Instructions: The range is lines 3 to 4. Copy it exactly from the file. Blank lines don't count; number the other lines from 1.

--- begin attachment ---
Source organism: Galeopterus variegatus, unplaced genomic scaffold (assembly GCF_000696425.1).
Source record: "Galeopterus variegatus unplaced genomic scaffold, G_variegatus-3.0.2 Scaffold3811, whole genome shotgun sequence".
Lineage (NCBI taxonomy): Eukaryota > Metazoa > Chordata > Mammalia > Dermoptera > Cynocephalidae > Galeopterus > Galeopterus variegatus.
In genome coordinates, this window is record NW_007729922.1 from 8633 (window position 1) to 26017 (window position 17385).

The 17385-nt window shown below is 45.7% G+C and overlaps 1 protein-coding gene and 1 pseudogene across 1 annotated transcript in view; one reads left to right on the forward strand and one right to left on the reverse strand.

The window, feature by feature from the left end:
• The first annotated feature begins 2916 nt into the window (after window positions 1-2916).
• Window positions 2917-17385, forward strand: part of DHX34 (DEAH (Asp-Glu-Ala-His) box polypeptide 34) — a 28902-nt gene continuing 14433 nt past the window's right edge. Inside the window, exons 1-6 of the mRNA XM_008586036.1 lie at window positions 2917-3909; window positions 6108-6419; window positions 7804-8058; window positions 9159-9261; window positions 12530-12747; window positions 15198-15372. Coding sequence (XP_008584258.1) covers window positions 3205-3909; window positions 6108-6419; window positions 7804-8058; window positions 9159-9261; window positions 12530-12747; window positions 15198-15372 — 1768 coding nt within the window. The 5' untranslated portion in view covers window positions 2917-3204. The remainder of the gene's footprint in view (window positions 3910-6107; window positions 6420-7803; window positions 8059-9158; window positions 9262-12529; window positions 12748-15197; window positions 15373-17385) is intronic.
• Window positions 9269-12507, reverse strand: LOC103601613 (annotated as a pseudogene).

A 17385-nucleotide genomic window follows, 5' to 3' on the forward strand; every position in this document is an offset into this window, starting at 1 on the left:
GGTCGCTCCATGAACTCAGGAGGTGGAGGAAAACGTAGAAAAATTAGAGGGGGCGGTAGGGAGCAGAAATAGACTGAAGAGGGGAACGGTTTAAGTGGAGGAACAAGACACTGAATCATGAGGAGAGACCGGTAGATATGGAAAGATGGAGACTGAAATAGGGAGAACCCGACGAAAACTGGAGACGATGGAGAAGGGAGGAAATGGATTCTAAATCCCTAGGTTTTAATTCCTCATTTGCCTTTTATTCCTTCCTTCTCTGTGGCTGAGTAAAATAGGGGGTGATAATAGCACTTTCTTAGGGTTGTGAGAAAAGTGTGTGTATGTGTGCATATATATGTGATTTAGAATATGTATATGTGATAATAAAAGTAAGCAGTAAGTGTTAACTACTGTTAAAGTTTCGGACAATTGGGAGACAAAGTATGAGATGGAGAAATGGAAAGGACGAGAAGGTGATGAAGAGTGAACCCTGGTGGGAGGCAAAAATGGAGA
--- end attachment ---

Lineage (NCBI taxonomy): Eukaryota > Metazoa > Chordata > Mammalia > Dermoptera > Cynocephalidae > Galeopterus > Galeopterus variegatus.
In genome coordinates, this window is record NW_007729922.1 from 8633 (window position 1) to 26017 (window position 17385).